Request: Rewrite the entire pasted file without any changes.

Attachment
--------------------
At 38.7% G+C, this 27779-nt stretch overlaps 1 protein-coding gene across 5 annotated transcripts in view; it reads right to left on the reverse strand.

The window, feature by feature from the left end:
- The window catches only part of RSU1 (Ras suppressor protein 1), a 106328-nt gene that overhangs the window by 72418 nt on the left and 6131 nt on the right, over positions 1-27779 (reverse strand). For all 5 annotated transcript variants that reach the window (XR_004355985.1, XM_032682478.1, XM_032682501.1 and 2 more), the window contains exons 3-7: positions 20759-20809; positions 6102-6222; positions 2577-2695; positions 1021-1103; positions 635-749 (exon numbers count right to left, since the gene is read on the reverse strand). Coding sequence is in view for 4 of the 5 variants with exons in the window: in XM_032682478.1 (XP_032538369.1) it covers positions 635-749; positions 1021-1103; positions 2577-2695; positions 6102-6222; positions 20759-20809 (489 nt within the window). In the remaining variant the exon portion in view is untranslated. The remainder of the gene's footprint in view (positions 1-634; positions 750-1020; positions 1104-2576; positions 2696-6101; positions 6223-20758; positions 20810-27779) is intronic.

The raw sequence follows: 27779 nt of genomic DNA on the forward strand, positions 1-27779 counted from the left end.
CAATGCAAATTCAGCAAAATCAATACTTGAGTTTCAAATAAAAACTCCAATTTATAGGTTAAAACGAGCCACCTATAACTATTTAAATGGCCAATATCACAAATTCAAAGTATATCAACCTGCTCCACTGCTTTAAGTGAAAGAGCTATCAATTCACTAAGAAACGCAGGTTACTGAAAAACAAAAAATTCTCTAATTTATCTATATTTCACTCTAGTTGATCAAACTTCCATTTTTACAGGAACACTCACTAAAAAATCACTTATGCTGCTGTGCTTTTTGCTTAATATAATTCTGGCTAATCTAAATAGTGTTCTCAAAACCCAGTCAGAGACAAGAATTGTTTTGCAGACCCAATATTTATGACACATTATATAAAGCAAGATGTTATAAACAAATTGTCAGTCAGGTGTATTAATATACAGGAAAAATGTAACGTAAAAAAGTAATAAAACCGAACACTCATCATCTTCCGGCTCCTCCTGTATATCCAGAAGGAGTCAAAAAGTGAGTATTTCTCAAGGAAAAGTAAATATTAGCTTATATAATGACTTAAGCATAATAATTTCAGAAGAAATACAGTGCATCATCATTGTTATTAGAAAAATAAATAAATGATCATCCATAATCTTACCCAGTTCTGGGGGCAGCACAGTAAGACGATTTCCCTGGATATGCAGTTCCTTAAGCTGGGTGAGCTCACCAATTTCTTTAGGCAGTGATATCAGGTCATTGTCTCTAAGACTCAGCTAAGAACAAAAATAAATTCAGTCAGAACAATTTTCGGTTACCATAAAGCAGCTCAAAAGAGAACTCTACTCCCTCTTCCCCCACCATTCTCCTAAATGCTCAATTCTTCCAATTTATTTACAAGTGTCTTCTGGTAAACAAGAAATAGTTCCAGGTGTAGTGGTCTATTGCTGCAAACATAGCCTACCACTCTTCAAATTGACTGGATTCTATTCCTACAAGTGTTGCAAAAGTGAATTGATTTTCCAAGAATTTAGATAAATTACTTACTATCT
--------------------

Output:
At 38.7% G+C, this 27779-nt stretch overlaps 1 protein-coding gene across 5 annotated transcripts in view; it reads right to left on the reverse strand.

The window, feature by feature from the left end:
- The window catches only part of RSU1 (Ras suppressor protein 1), a 106328-nt gene that overhangs the window by 72418 nt on the left and 6131 nt on the right, over positions 1-27779 (reverse strand). For all 5 annotated transcript variants that reach the window (XR_004355985.1, XM_032682478.1, XM_032682501.1 and 2 more), the window contains exons 3-7: positions 20759-20809; positions 6102-6222; positions 2577-2695; positions 1021-1103; positions 635-749 (exon numbers count right to left, since the gene is read on the reverse strand). Coding sequence is in view for 4 of the 5 variants with exons in the window: in XM_032682478.1 (XP_032538369.1) it covers positions 635-749; positions 1021-1103; positions 2577-2695; positions 6102-6222; positions 20759-20809 (489 nt within the window). In the remaining variant the exon portion in view is untranslated. The remainder of the gene's footprint in view (positions 1-634; positions 750-1020; positions 1104-2576; positions 2696-6101; positions 6223-20758; positions 20810-27779) is intronic.

The raw sequence follows: 27779 nt of genomic DNA on the forward strand, positions 1-27779 counted from the left end.
CAATGCAAATTCAGCAAAATCAATACTTGAGTTTCAAATAAAAACTCCAATTTATAGGTTAAAACGAGCCACCTATAACTATTTAAATGGCCAATATCACAAATTCAAAGTATATCAACCTGCTCCACTGCTTTAAGTGAAAGAGCTATCAATTCACTAAGAAACGCAGGTTACTGAAAAACAAAAAATTCTCTAATTTATCTATATTTCACTCTAGTTGATCAAACTTCCATTTTTACAGGAACACTCACTAAAAAATCACTTATGCTGCTGTGCTTTTTGCTTAATATAATTCTGGCTAATCTAAATAGTGTTCTCAAAACCCAGTCAGAGACAAGAATTGTTTTGCAGACCCAATATTTATGACACATTATATAAAGCAAGATGTTATAAACAAATTGTCAGTCAGGTGTATTAATATACAGGAAAAATGTAACGTAAAAAAGTAATAAAACCGAACACTCATCATCTTCCGGCTCCTCCTGTATATCCAGAAGGAGTCAAAAAGTGAGTATTTCTCAAGGAAAAGTAAATATTAGCTTATATAATGACTTAAGCATAATAATTTCAGAAGAAATACAGTGCATCATCATTGTTATTAGAAAAATAAATAAATGATCATCCATAATCTTACCCAGTTCTGGGGGCAGCACAGTAAGACGATTTCCCTGGATATGCAGTTCCTTAAGCTGGGTGAGCTCACCAATTTCTTTAGGCAGTGATATCAGGTCATTGTCTCTAAGACTCAGCTAAGAACAAAAATAAATTCAGTCAGAACAATTTTCGGTTACCATAAAGCAGCTCAAAAGAGAACTCTACTCCCTCTTCCCCCACCATTCTCCTAAATGCTCAATTCTTCCAATTTATTTACAAGTGTCTTCTGGTAAACAAGAAATAGTTCCAGGTGTAGTGGTCTATTGCTGCAAACATAGCCTACCACTCTTCAAATTGACTGGATTCTATTCCTACAAGTGTTGCAAAAGTGAATTGATTTTCCAAGAATTTAGATAAATTACTTACTATCT